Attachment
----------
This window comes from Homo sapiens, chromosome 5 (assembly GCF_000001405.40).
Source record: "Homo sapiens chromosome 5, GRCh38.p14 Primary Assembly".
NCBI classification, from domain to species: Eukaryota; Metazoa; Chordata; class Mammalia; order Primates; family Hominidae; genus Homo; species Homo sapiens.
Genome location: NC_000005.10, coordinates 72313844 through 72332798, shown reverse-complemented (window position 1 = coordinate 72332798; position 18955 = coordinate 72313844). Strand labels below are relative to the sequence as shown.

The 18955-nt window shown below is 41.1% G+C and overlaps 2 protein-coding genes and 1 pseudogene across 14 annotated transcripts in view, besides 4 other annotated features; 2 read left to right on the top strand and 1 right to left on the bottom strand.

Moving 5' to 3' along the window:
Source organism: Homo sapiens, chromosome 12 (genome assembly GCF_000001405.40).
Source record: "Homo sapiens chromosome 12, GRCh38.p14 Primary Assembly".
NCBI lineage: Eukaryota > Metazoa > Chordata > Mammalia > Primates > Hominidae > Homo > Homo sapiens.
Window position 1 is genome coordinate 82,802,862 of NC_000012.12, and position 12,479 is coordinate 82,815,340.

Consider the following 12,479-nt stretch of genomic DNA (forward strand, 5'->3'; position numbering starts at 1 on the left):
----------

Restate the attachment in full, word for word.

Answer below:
This window comes from Homo sapiens, chromosome 5 (assembly GCF_000001405.40).
Source record: "Homo sapiens chromosome 5, GRCh38.p14 Primary Assembly".
NCBI classification, from domain to species: Eukaryota; Metazoa; Chordata; class Mammalia; order Primates; family Hominidae; genus Homo; species Homo sapiens.
Genome location: NC_000005.10, coordinates 72313844 through 72332798, shown reverse-complemented (window position 1 = coordinate 72332798; position 18955 = coordinate 72313844). Strand labels below are relative to the sequence as shown.

The 18955-nt window shown below is 41.1% G+C and overlaps 2 protein-coding genes and 1 pseudogene across 14 annotated transcripts in view, besides 4 other annotated features; 2 read left to right on the top strand and 1 right to left on the bottom strand.

Moving 5' to 3' along the window:
Source organism: Homo sapiens, chromosome 12 (genome assembly GCF_000001405.40).
Source record: "Homo sapiens chromosome 12, GRCh38.p14 Primary Assembly".
NCBI lineage: Eukaryota > Metazoa > Chordata > Mammalia > Primates > Hominidae > Homo > Homo sapiens.
Window position 1 is genome coordinate 82,802,862 of NC_000012.12, and position 12,479 is coordinate 82,815,340.

Consider the following 12,479-nt stretch of genomic DNA (forward strand, 5'->3'; position numbering starts at 1 on the left):